Borrowed from a Tai-Kadai language in ancient times.
It is easy to confuse the European and Chinese olives, because they are often referred to by the same name. Fortunately, there is little overlap in use: the European olive is packaged for food in brine (it is inedible fresh), or as oil pressed from the fruit. The Chinese olive is dried or candied, or the nuts are eaten. The European olive is foreign and mentioned in the Bible, as well as in the context of the Middle East and Europe, while the Chinese olive is native and East Asian.
- → Malay: kanar (“Chinese olive eaten salted or sweet”)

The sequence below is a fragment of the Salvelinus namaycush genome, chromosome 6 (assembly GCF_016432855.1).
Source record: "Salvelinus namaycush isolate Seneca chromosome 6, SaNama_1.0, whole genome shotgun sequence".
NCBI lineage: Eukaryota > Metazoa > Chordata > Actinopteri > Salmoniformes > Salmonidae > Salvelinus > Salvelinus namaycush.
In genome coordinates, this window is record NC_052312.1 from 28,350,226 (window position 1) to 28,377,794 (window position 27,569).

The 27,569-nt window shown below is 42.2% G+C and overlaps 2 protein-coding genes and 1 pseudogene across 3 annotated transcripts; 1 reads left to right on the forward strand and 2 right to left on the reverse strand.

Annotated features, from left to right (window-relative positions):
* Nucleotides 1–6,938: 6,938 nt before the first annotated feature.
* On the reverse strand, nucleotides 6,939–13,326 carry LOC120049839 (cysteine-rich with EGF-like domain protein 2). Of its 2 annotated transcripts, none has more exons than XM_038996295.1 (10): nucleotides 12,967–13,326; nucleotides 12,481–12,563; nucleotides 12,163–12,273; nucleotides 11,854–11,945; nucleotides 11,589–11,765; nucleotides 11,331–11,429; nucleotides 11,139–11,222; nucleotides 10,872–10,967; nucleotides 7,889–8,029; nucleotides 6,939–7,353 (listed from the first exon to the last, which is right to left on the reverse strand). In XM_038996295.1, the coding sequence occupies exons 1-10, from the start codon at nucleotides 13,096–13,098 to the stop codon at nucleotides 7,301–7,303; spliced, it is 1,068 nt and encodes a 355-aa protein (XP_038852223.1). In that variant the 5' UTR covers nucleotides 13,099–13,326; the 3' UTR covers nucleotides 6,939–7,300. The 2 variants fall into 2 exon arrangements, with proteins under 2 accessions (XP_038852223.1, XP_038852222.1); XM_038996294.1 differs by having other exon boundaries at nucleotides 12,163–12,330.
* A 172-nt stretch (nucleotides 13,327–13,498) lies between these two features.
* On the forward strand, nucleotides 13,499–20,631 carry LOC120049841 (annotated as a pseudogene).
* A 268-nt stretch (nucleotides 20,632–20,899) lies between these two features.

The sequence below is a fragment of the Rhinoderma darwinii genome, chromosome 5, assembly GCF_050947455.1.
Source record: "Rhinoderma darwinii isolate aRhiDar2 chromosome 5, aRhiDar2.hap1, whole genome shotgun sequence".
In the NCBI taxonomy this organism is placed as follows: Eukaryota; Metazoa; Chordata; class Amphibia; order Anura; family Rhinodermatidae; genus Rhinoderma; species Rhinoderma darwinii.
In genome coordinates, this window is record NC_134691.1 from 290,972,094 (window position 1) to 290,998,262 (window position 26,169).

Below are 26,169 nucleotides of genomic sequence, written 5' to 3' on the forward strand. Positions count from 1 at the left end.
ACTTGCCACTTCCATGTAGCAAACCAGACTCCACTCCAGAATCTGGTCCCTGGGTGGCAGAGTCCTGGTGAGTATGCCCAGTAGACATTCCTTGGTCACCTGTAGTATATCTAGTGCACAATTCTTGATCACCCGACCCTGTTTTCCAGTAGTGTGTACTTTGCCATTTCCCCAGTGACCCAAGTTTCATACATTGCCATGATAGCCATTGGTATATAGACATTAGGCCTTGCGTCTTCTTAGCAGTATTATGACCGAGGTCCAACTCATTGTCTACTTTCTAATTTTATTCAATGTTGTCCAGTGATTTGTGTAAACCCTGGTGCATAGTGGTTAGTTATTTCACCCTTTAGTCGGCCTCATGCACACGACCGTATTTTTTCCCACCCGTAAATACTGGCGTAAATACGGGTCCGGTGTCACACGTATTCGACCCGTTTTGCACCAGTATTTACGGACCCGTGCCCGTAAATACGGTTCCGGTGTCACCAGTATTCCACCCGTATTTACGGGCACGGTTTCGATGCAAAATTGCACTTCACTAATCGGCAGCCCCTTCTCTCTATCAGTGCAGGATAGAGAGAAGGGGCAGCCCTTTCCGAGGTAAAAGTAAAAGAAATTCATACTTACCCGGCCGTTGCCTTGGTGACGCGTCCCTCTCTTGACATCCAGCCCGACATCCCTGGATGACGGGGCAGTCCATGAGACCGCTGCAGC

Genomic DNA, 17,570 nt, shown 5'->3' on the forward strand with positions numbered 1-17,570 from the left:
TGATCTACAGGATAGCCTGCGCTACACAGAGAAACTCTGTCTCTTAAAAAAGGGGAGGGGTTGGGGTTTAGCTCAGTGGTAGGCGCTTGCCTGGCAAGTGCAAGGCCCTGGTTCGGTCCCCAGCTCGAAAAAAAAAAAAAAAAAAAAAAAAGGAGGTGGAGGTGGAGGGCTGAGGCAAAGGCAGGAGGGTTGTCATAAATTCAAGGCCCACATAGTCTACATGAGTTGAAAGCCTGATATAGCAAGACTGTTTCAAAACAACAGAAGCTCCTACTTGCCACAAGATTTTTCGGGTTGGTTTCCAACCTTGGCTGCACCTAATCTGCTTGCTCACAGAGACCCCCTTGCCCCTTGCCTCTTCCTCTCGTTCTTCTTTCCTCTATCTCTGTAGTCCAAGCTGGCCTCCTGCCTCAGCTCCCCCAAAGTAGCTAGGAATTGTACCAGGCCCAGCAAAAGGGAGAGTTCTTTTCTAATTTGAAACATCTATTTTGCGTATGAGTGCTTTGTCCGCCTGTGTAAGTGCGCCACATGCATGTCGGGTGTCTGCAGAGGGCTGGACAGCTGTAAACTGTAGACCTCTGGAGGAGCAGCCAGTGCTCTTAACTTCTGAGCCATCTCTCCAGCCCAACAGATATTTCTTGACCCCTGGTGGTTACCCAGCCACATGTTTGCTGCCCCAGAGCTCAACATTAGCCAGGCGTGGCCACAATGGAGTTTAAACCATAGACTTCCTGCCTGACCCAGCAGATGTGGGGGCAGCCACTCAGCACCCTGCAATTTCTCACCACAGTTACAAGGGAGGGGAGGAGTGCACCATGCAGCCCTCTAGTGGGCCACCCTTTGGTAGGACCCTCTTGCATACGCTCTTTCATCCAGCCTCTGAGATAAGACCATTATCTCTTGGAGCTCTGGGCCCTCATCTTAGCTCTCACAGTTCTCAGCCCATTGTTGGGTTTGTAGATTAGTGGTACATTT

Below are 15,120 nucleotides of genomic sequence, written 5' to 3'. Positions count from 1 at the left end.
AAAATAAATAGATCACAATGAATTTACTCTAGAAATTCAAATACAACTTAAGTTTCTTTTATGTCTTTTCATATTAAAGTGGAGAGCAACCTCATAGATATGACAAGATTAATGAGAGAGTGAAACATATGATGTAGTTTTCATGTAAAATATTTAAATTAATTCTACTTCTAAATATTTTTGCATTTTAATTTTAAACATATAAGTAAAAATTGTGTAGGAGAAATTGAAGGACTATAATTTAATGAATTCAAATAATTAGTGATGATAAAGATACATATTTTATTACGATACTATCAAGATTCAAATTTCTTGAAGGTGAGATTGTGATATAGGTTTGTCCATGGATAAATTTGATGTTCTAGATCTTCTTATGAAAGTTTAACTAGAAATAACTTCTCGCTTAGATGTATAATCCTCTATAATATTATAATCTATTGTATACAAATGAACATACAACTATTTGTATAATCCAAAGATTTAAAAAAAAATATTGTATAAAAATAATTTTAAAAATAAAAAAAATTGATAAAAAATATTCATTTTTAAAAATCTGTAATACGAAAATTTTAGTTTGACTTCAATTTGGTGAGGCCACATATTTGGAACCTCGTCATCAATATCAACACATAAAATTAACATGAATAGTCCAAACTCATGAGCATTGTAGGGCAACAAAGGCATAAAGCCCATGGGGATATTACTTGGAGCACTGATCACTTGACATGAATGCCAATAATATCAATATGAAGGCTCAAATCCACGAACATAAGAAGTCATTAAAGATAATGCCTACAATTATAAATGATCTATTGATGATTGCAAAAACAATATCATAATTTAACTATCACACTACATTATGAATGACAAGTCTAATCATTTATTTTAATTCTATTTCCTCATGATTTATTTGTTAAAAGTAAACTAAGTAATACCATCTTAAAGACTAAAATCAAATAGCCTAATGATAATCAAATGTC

- → Singaporean English: kana (“olives that have been dried and preserved using salt and sugar, eaten as a snack”)
- → Thai: กาน้า (kānā, “Canarium album”)
|Kanji in this term|
- Chinese white olive
- 橄欖岩 (kanrangan, “peridotite”)
- 橄欖石 (kanranseki, “olivine, peridot”)
- 橄欖山 (Kanranzan, “Mount of Olives”)
- 橄欖油 (kanran'yu, “olive oil”)
- 橄欖色 (kanranshoku, “olive colour”)